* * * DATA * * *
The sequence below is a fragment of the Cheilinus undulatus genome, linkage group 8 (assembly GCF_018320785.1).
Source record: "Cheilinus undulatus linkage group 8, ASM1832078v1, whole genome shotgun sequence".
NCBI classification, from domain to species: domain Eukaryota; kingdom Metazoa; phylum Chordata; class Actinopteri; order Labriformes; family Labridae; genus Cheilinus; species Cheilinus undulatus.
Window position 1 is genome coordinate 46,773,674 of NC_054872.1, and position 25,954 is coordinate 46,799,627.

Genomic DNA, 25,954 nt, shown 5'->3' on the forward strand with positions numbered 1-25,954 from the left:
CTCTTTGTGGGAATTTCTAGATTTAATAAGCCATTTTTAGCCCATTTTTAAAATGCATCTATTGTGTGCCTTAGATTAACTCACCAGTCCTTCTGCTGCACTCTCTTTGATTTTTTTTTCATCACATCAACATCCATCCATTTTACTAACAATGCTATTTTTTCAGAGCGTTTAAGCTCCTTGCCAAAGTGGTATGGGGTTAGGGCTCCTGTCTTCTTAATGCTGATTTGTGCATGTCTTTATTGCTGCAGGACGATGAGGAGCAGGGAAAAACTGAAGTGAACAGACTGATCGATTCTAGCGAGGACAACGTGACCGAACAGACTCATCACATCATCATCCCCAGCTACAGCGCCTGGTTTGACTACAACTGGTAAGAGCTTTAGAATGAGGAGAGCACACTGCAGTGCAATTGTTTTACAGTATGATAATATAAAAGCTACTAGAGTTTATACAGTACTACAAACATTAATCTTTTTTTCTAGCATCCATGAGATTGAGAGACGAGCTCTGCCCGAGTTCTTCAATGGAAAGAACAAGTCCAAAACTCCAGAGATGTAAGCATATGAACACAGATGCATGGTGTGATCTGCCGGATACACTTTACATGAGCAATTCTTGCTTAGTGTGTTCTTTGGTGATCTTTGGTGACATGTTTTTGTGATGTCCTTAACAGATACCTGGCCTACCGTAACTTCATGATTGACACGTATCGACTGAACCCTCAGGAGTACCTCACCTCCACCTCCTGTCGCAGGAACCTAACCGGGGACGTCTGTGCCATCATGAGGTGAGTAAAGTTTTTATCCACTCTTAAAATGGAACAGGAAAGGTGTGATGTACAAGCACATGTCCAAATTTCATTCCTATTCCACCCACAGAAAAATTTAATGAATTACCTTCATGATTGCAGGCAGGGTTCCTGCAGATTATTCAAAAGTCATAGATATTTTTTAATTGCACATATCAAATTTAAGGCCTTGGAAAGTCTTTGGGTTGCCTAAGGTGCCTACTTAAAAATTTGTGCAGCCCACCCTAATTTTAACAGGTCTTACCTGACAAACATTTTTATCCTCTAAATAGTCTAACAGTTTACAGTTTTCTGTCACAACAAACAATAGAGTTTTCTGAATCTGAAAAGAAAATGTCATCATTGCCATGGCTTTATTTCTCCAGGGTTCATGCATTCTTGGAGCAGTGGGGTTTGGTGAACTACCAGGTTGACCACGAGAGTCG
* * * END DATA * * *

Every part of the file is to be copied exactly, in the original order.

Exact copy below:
The sequence below is a fragment of the Cheilinus undulatus genome, linkage group 8 (assembly GCF_018320785.1).
Source record: "Cheilinus undulatus linkage group 8, ASM1832078v1, whole genome shotgun sequence".
NCBI classification, from domain to species: domain Eukaryota; kingdom Metazoa; phylum Chordata; class Actinopteri; order Labriformes; family Labridae; genus Cheilinus; species Cheilinus undulatus.
Window position 1 is genome coordinate 46,773,674 of NC_054872.1, and position 25,954 is coordinate 46,799,627.

Genomic DNA, 25,954 nt, shown 5'->3' on the forward strand with positions numbered 1-25,954 from the left:
CTCTTTGTGGGAATTTCTAGATTTAATAAGCCATTTTTAGCCCATTTTTAAAATGCATCTATTGTGTGCCTTAGATTAACTCACCAGTCCTTCTGCTGCACTCTCTTTGATTTTTTTTTCATCACATCAACATCCATCCATTTTACTAACAATGCTATTTTTTCAGAGCGTTTAAGCTCCTTGCCAAAGTGGTATGGGGTTAGGGCTCCTGTCTTCTTAATGCTGATTTGTGCATGTCTTTATTGCTGCAGGACGATGAGGAGCAGGGAAAAACTGAAGTGAACAGACTGATCGATTCTAGCGAGGACAACGTGACCGAACAGACTCATCACATCATCATCCCCAGCTACAGCGCCTGGTTTGACTACAACTGGTAAGAGCTTTAGAATGAGGAGAGCACACTGCAGTGCAATTGTTTTACAGTATGATAATATAAAAGCTACTAGAGTTTATACAGTACTACAAACATTAATCTTTTTTTCTAGCATCCATGAGATTGAGAGACGAGCTCTGCCCGAGTTCTTCAATGGAAAGAACAAGTCCAAAACTCCAGAGATGTAAGCATATGAACACAGATGCATGGTGTGATCTGCCGGATACACTTTACATGAGCAATTCTTGCTTAGTGTGTTCTTTGGTGATCTTTGGTGACATGTTTTTGTGATGTCCTTAACAGATACCTGGCCTACCGTAACTTCATGATTGACACGTATCGACTGAACCCTCAGGAGTACCTCACCTCCACCTCCTGTCGCAGGAACCTAACCGGGGACGTCTGTGCCATCATGAGGTGAGTAAAGTTTTTATCCACTCTTAAAATGGAACAGGAAAGGTGTGATGTACAAGCACATGTCCAAATTTCATTCCTATTCCACCCACAGAAAAATTTAATGAATTACCTTCATGATTGCAGGCAGGGTTCCTGCAGATTATTCAAAAGTCATAGATATTTTTTAATTGCACATATCAAATTTAAGGCCTTGGAAAGTCTTTGGGTTGCCTAAGGTGCCTACTTAAAAATTTGTGCAGCCCACCCTAATTTTAACAGGTCTTACCTGACAAACATTTTTATCCTCTAAATAGTCTAACAGTTTACAGTTTTCTGTCACAACAAACAATAGAGTTTTCTGAATCTGAAAAGAAAATGTCATCATTGCCATGGCTTTATTTCTCCAGGGTTCATGCATTCTTGGAGCAGTGGGGTTTGGTGAACTACCAGGTTGACCACGAGAGTCG